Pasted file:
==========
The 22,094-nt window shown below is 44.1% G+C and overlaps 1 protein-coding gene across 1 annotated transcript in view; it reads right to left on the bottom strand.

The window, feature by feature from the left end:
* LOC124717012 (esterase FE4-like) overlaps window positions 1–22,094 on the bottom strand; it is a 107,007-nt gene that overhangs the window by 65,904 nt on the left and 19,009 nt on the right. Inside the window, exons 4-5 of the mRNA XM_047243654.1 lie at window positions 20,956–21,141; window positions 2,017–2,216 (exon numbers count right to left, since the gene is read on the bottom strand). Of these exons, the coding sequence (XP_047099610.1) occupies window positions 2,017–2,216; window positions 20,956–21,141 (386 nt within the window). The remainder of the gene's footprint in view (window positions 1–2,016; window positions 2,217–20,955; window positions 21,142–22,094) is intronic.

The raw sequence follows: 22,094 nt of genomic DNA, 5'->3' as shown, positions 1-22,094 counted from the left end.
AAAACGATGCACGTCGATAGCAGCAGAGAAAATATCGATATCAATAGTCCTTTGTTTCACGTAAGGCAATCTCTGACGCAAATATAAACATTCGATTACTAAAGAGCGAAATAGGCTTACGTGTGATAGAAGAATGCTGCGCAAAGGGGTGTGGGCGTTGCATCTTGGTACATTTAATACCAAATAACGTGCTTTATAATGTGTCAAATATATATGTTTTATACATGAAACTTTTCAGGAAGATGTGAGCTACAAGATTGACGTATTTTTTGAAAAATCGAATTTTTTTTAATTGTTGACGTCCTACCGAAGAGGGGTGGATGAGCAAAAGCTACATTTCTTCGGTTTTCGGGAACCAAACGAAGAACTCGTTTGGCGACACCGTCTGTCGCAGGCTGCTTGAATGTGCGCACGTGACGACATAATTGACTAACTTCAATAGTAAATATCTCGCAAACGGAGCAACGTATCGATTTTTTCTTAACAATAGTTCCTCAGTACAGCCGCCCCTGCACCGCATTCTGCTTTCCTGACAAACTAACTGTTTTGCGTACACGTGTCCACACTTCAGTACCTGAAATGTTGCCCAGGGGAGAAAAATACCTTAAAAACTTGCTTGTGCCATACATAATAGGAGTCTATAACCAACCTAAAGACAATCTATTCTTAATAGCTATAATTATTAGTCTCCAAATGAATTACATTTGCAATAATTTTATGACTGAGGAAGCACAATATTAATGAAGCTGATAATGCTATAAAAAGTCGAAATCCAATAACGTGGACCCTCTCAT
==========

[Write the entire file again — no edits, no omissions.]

The 22,094-nt window shown below is 44.1% G+C and overlaps 1 protein-coding gene across 1 annotated transcript in view; it reads right to left on the bottom strand.

The window, feature by feature from the left end:
* LOC124717012 (esterase FE4-like) overlaps window positions 1–22,094 on the bottom strand; it is a 107,007-nt gene that overhangs the window by 65,904 nt on the left and 19,009 nt on the right. Inside the window, exons 4-5 of the mRNA XM_047243654.1 lie at window positions 20,956–21,141; window positions 2,017–2,216 (exon numbers count right to left, since the gene is read on the bottom strand). Of these exons, the coding sequence (XP_047099610.1) occupies window positions 2,017–2,216; window positions 20,956–21,141 (386 nt within the window). The remainder of the gene's footprint in view (window positions 1–2,016; window positions 2,217–20,955; window positions 21,142–22,094) is intronic.

The raw sequence follows: 22,094 nt of genomic DNA, 5'->3' as shown, positions 1-22,094 counted from the left end.
AAAACGATGCACGTCGATAGCAGCAGAGAAAATATCGATATCAATAGTCCTTTGTTTCACGTAAGGCAATCTCTGACGCAAATATAAACATTCGATTACTAAAGAGCGAAATAGGCTTACGTGTGATAGAAGAATGCTGCGCAAAGGGGTGTGGGCGTTGCATCTTGGTACATTTAATACCAAATAACGTGCTTTATAATGTGTCAAATATATATGTTTTATACATGAAACTTTTCAGGAAGATGTGAGCTACAAGATTGACGTATTTTTTGAAAAATCGAATTTTTTTTAATTGTTGACGTCCTACCGAAGAGGGGTGGATGAGCAAAAGCTACATTTCTTCGGTTTTCGGGAACCAAACGAAGAACTCGTTTGGCGACACCGTCTGTCGCAGGCTGCTTGAATGTGCGCACGTGACGACATAATTGACTAACTTCAATAGTAAATATCTCGCAAACGGAGCAACGTATCGATTTTTTCTTAACAATAGTTCCTCAGTACAGCCGCCCCTGCACCGCATTCTGCTTTCCTGACAAACTAACTGTTTTGCGTACACGTGTCCACACTTCAGTACCTGAAATGTTGCCCAGGGGAGAAAAATACCTTAAAAACTTGCTTGTGCCATACATAATAGGAGTCTATAACCAACCTAAAGACAATCTATTCTTAATAGCTATAATTATTAGTCTCCAAATGAATTACATTTGCAATAATTTTATGACTGAGGAAGCACAATATTAATGAAGCTGATAATGCTATAAAAAGTCGAAATCCAATAACGTGGACCCTCTCAT